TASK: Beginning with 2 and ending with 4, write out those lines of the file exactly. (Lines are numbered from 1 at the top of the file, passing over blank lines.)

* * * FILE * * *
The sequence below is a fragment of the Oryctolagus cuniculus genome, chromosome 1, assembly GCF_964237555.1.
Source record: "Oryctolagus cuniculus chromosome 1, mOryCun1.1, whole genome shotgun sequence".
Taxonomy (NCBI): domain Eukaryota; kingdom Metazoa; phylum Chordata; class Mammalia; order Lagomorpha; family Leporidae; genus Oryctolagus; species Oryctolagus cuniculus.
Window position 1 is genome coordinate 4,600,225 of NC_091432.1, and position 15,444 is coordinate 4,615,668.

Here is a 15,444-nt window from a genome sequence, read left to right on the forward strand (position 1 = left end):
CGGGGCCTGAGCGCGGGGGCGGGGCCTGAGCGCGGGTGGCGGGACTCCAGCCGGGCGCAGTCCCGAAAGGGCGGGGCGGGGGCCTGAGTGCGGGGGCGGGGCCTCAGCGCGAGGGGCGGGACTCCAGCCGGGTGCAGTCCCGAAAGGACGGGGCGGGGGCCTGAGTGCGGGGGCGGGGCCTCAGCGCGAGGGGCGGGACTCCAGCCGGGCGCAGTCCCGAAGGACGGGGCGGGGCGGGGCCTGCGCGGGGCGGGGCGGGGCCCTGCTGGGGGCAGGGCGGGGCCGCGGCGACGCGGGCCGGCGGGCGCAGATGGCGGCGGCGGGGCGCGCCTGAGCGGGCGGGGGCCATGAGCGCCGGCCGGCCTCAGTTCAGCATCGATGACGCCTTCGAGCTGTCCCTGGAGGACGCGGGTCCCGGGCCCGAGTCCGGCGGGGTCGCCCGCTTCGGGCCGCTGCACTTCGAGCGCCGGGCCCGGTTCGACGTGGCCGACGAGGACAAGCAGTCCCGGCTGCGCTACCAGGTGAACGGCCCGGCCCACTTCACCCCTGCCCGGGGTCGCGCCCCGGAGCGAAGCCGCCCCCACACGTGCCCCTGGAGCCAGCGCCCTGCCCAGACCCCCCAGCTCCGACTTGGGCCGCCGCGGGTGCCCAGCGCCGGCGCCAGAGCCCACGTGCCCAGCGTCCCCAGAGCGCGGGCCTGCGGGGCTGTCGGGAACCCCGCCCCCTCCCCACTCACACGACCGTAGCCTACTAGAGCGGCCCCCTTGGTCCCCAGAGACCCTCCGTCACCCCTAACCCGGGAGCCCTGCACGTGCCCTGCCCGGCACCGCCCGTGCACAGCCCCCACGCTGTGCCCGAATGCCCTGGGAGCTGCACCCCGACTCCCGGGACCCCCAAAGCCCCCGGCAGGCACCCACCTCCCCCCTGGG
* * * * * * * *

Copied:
Source record: "Oryctolagus cuniculus chromosome 1, mOryCun1.1, whole genome shotgun sequence".
Taxonomy (NCBI): domain Eukaryota; kingdom Metazoa; phylum Chordata; class Mammalia; order Lagomorpha; family Leporidae; genus Oryctolagus; species Oryctolagus cuniculus.
Window position 1 is genome coordinate 4,600,225 of NC_091432.1, and position 15,444 is coordinate 4,615,668.